“The real secret of magic lies in the performance….” – David Copperfield
A man who lived by these words – VVS Laxman, a tall unassuming Hyderabadi who could turn on his magic by a simple flick of his wrists. Tendulkar had talent, Ganguly had passion, Dravid had method and Sehwag, the swagger. Laxman’s arsenal comprised of a pair of flexi wrists that could turn matches and a big heart to perform under trying circumstances.
VVS Laxman has always remained a mystery to me. Whenever I watched him play, I always wondered – How can someone keep things so simple?
The casual approach to the crease, the balanced stance, the wristy flicks and the repeated tapping of the return crease with the bat was a routine sight for any regular visitor at the Eden. Every time the ball hurried towards the mid wicket boundary, one would definitely hear… “Oh Lokkhon…total class” along with the deafening thunder of claps.
Hailing from Kolkata, I have had the privilege of being entertained by Hyderabadi batsmen for quite some time now. During the 90s, Md. Azharuddin made Eden Garden his own backyard and in the 2000s, it became Laxman’s canvas of creativity. Being an earnest Tendulkar fan, I would turn up at the Eden to watch him play a big innings but invariably return home after witnessing a Laxman spectacle.
All these years I wondered why I loved to watch him bat even though he never made it to my list of favorite batsmen. Was it the flicks through mid wicket? Was it the inside out shot ? Was it the back foot punch that screamed though the covers? Or was it the way he absorbed pressure in taxing times?
The answer however, is none of the above. I adored VVS because he kept things simple. He could never bludgeon the ball, could never defend like a wall, could never hit towering DLF maximums yet he could always do something special. For me, he was like an average human being who created magic through his simplicity. Maybe that’s why he never played a World Cup, never topped the ICC charts and was never even considered for captaincy. He made sacrifices and lived a simple life. He was like an ordinary employee who did everything that the bosses asked for. Opened the innings, batted at number 3 when the wall had a chink or two and often had the company of the lesser talented with the willow to boot with. He did all that and with an infectious grin on his face. He made everything look easy and every situation under control.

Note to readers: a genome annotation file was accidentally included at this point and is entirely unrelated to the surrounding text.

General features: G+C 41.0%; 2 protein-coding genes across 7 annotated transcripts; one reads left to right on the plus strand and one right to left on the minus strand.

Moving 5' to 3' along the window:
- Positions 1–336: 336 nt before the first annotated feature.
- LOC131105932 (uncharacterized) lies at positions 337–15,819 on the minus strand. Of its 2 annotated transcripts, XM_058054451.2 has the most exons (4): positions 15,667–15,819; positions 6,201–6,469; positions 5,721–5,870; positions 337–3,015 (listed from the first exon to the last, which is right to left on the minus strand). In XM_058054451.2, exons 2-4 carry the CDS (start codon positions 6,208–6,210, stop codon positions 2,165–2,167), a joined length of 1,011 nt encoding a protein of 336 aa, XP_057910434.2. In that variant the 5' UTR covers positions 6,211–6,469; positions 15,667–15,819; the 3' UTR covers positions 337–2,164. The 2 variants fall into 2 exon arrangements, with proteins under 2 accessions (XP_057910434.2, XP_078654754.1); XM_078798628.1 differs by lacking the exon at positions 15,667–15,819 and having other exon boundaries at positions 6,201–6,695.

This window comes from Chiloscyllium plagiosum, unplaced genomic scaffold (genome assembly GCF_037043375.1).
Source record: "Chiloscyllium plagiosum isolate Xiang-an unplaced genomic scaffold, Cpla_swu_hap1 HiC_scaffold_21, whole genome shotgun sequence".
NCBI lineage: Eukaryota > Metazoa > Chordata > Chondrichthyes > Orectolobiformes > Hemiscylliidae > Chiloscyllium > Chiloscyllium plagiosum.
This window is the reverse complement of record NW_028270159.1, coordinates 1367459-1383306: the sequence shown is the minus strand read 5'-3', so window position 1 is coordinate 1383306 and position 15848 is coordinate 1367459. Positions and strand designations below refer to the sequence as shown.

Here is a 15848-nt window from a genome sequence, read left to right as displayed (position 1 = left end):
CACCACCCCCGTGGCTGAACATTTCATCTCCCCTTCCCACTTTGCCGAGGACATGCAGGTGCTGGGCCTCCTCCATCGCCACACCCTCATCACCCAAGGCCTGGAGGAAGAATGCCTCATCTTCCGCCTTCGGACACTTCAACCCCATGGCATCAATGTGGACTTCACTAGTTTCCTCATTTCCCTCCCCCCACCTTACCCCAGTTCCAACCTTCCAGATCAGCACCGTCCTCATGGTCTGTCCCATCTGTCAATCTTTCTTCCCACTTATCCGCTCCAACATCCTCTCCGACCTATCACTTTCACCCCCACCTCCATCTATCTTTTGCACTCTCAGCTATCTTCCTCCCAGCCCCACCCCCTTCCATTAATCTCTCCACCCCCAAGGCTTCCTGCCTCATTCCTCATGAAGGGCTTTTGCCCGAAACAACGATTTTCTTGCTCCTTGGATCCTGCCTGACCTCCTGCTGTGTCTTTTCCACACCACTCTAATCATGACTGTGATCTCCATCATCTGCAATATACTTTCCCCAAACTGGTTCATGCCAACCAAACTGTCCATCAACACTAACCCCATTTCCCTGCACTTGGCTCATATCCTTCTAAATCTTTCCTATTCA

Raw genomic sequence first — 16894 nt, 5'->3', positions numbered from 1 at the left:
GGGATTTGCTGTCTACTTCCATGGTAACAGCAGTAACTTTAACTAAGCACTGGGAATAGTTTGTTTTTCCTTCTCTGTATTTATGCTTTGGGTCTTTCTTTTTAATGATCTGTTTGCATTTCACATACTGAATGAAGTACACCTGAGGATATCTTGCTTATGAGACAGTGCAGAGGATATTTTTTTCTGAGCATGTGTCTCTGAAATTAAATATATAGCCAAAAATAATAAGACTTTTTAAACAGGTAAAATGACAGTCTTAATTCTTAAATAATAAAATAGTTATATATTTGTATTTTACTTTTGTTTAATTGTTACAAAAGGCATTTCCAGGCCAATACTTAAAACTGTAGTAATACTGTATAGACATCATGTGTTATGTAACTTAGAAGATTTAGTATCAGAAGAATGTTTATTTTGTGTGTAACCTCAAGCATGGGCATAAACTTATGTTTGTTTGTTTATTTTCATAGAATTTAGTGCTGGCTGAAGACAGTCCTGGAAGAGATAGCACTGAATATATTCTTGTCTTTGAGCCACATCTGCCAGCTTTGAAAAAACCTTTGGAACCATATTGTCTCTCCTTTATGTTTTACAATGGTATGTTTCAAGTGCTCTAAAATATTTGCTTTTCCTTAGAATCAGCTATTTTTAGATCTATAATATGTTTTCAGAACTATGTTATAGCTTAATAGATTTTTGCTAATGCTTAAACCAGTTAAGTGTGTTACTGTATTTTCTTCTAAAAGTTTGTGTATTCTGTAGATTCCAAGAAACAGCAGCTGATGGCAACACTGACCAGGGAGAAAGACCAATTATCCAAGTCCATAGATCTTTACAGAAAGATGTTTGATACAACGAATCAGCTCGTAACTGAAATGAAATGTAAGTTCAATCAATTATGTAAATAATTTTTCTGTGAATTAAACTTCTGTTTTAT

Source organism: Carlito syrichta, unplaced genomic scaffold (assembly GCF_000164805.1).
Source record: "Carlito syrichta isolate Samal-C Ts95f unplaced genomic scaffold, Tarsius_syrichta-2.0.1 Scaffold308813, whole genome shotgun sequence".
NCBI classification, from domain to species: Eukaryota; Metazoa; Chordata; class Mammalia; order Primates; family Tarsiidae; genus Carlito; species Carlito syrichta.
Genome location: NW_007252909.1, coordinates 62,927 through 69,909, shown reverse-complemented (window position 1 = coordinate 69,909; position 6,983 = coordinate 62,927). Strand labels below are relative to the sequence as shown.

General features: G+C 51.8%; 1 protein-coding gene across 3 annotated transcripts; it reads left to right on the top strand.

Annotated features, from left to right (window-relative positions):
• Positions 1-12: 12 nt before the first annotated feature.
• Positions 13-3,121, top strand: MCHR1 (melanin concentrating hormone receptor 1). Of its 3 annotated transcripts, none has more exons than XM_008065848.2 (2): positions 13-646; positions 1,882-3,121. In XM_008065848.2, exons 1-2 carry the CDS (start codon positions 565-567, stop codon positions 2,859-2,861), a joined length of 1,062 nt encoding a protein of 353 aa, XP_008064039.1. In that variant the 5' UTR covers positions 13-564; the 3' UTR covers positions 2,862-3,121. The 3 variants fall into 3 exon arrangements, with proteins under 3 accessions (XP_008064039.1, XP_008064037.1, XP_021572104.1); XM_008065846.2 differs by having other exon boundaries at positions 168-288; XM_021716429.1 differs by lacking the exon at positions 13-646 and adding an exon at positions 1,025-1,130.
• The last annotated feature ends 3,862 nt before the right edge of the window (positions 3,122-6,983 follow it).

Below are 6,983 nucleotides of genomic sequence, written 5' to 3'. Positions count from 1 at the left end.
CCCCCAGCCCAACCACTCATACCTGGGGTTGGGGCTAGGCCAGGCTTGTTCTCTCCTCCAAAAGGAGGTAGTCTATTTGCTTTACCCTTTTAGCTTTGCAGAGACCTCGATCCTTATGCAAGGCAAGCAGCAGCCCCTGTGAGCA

We didn’t applaud when he gave up his icon status in the IPL, we never made a noise when Dinesh Mongia was favored to him in 2003, and we barely noticed that he went unsold in this edition of the IPL. He never complained and we never paid attention because he didn’t want us to. He was happy creating magic unnoticed!
Now with his retirement, he again showed his big heart. He could have erased the disappointments of the last two tours against a Kiwi side but he chose not to. He timed it perfectly and as always bowed out with a lot of class. Indian cricket, however will miss him. It won’t be against the toothless Kiwis though but come Australia, five down for not many in the 2nd innings…we will miss the flick through midwicket that will convey the Indian fans…
“Re-lax man…. I’ve got this!”